However, according to user feedback on the Amazon platform, they are not doing well with the antenna. From the data point of view, the antenna gain is not as good as other products of the price.
The things outdoor gateway
The Things Outdoor Gateway is manufactured by Browan Communications Inc and is
also known as the Browan Outdoor Micro Gateway. The Things Outdoor Gateway (TTOG) is an industrial, outdoor, and fully compliant gateway at a very low cost. The antenna Connection is N-Type. It has various antennae available for a 15km+ range. The TX power is up to 27 dBi.
MikroTik KNOT LR8 kit
KNOT LR8 kit is an out-of-the-box IoT Gateway solution for LoRa® technology. It uses Narrow. Band and CAT-M technology. Because of the low cost, low bandwidth cellular connection, it is supported by countless global mobile operators. This kit contains a pre-installed UDP packet forwarder to any public or private LoRa® servers. The antenna gain is 1.5 dBi.
SenseCAP Outdoor Gateway
SenseCAP Gateway for LoRaWAN is an IP66 industrial-grade outdoor product that supports an extended operating temperature range, making it applicable for low-power consumption, long-range data collection IoT scenarios like smart farming. Antenna gain is 2.5 dBi.
DUSUN Outdoor Gateway
DSGW-014 LoRaWAN gateway outdoor is based on the LoRaWAN protocol, with built-in Ethernet connectivity for a straightforward setup. Additionally, an onboard WiFi setup (supporting 2.4 GHz/5GHz WiFi) allows it to be easily configured via the default WiFi AP mode. With its industrial-grade components, it achieves a high standard of reliability. The TX power is up to 27dBm.
For outdoor LoRaWAN gateways, the environment is relatively harsh, while FRP has strong weather, corrosion, UV, aging, and impact resistance. Due to various complex environments, people are more inclined to choose fiberglass antennas for LoRaWAN gateways. Dusun outdoor gateway applies fiberglass antenna with high directivity and high efficiency. Coupled with its higher gain and TX POWER, it can effectively extend the communication distance and maximize the advantages of LoRa.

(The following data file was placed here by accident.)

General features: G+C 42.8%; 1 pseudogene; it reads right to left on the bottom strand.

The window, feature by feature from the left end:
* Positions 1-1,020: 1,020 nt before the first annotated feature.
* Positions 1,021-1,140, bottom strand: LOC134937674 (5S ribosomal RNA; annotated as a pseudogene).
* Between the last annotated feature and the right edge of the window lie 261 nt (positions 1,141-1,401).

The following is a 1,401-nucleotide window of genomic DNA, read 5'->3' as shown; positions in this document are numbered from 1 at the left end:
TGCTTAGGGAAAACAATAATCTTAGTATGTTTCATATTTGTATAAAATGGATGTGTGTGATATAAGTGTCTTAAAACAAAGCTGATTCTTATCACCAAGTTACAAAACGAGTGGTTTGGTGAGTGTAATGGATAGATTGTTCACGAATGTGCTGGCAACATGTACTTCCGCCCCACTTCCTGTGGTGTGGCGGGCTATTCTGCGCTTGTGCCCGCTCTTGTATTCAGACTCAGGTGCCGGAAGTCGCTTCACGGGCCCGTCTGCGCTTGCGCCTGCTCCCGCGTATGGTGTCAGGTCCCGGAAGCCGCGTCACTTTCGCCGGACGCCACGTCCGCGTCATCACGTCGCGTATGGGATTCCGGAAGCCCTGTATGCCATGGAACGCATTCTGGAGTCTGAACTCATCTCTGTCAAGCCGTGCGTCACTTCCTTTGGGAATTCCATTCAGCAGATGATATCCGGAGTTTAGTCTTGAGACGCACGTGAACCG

Several indoor gateways on the market:
Kerlink LoRaWAN indoor gateway
The IoT LoRaWAN gateway leverages the successful LoRa RF technical design and the common software of Wirnet i-Series gateways. In addition, it embeds built-in high rejection filters and secured Software architecture to be reliable gateways in the core of your smart application. Its antenna’s TX power is up to 27Dbm.
SEEED The Things Indoor Gateway
The Things Indoor Gateway(TTIG) is designed to be a fully compliant, ultra-low-cost LoRaWAN gateway, with WiFi as the backhaul. The gateway comes with a wall plug and can be powered over USB-C on 900mA, making the gateway even more suitable for applications that require dynamic coverage. Its antenna’s TX power is up to 27dBm.
Laird Sentrius RG1xx
Laird’s Sentrius™ RG1xx LoRa-Enabled Gateway is the ultimate in secure, scalable, and robust. Based on the Semtech SX1301/SX1257 chipset designs, it offers a LoRa range of up to ten miles and pre-loaded LoRa Packet Forwarder software, perfect for highly scalable, flexible IoT networks. According to its data sheet, the antenna gain is 2 dBi.
DUSUN Indoor Gateway
DSGW-090B LoraWAN Indoor Gateway is a robust 8-channel gateway. Adopting the SX1302 LoRa chip and secure crypto chip, DSGW-090B provides a high-efficiency and reliable connection.DSGW-090B has a line of sight up to 15 km and can cover about 2 km in an urbanized environment, covering larger areas and providing connectivity to more than 2000 nodes.
Its antenna gain is 2.44 dBi, and the max TX power is 27dBm. It’s worth mentioning that as a high-performance indoor gateway, it has a good antenna, but its price is only $299, which is lower than the price of most similar products.
Antennas are a key part of the RF chip. They are particularly important when choosing the best antenna for LoRa devices (such as LoRa nodes and LoRaWAN gateways) that transmit and receive data in the RF band. To ensure the quality of the antenna, choosing a cost-effective LoRaWAN gateway is a top priority for users.